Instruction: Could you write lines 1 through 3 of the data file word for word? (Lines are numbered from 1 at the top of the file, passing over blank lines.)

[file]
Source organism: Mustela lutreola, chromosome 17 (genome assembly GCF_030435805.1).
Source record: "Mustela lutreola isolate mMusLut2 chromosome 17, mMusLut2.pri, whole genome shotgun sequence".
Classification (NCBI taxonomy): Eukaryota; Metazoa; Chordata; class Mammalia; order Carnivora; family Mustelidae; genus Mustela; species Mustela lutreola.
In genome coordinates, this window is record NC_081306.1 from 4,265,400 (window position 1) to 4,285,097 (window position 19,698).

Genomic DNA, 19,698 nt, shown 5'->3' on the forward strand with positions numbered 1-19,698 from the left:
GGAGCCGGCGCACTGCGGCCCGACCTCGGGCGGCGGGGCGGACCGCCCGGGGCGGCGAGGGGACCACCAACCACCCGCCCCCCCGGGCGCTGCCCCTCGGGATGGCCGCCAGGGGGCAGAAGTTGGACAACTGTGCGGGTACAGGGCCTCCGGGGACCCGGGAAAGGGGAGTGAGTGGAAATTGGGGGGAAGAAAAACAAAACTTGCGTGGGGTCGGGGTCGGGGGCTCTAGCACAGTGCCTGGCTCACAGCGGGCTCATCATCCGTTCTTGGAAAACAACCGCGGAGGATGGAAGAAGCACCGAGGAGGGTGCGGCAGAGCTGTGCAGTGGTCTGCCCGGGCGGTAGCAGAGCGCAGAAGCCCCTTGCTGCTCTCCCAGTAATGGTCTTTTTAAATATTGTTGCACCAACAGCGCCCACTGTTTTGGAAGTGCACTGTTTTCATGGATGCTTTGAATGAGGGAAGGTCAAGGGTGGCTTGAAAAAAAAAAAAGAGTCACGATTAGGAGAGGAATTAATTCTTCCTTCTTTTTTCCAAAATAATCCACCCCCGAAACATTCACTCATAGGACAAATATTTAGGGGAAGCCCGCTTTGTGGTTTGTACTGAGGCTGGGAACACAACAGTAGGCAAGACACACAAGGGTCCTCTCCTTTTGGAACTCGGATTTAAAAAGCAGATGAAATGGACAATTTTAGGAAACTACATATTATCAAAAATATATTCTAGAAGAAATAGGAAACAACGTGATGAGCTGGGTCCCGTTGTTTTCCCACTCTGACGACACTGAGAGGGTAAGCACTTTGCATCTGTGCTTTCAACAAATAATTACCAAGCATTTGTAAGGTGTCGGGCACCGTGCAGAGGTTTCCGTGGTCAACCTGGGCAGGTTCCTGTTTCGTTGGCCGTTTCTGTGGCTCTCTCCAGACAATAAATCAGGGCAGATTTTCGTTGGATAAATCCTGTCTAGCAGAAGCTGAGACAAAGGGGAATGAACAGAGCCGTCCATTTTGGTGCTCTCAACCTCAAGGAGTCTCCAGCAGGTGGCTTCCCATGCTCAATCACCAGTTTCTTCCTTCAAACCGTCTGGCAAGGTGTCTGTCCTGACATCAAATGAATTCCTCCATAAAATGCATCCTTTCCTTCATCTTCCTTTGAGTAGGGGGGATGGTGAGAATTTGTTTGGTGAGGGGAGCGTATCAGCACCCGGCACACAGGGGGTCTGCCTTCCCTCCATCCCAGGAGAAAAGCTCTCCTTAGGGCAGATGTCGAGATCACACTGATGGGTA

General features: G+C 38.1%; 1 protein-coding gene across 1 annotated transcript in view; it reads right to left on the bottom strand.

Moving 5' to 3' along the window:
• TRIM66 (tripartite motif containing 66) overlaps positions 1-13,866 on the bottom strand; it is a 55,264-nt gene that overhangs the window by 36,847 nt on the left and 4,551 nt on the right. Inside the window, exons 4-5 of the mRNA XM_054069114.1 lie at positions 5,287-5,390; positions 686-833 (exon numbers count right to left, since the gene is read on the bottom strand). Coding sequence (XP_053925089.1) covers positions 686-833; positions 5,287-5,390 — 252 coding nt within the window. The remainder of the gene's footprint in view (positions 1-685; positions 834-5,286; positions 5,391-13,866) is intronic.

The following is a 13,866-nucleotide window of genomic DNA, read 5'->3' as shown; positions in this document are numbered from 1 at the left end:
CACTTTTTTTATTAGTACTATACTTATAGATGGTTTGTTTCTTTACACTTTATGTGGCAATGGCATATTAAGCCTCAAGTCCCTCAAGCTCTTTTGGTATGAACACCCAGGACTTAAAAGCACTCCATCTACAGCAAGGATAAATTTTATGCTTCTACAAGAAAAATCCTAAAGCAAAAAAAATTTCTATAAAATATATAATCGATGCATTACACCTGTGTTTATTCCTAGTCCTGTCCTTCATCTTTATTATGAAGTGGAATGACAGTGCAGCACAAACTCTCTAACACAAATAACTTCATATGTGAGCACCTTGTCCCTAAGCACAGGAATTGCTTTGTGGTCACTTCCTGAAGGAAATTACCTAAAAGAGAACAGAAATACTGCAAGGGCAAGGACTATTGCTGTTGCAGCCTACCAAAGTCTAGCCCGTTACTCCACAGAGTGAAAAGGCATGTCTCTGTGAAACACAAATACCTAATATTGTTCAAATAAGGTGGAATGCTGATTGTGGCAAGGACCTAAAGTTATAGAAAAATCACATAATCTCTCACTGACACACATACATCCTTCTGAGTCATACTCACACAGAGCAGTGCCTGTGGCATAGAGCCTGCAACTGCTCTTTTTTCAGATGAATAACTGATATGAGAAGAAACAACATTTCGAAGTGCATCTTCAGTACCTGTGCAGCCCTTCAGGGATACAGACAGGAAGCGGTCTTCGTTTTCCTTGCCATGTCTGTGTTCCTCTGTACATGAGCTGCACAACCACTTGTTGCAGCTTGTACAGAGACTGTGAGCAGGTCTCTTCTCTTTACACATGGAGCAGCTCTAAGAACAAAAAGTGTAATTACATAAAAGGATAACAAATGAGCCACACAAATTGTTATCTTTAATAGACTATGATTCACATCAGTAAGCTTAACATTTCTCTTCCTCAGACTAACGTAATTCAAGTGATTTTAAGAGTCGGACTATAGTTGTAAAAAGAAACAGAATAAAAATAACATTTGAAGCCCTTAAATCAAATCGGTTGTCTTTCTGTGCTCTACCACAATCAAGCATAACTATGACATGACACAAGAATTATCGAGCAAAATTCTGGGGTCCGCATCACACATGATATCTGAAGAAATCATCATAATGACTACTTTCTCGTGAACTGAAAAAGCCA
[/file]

Source organism: Mustela lutreola, chromosome 17 (genome assembly GCF_030435805.1).
Source record: "Mustela lutreola isolate mMusLut2 chromosome 17, mMusLut2.pri, whole genome shotgun sequence".
Classification (NCBI taxonomy): Eukaryota; Metazoa; Chordata; class Mammalia; order Carnivora; family Mustelidae; genus Mustela; species Mustela lutreola.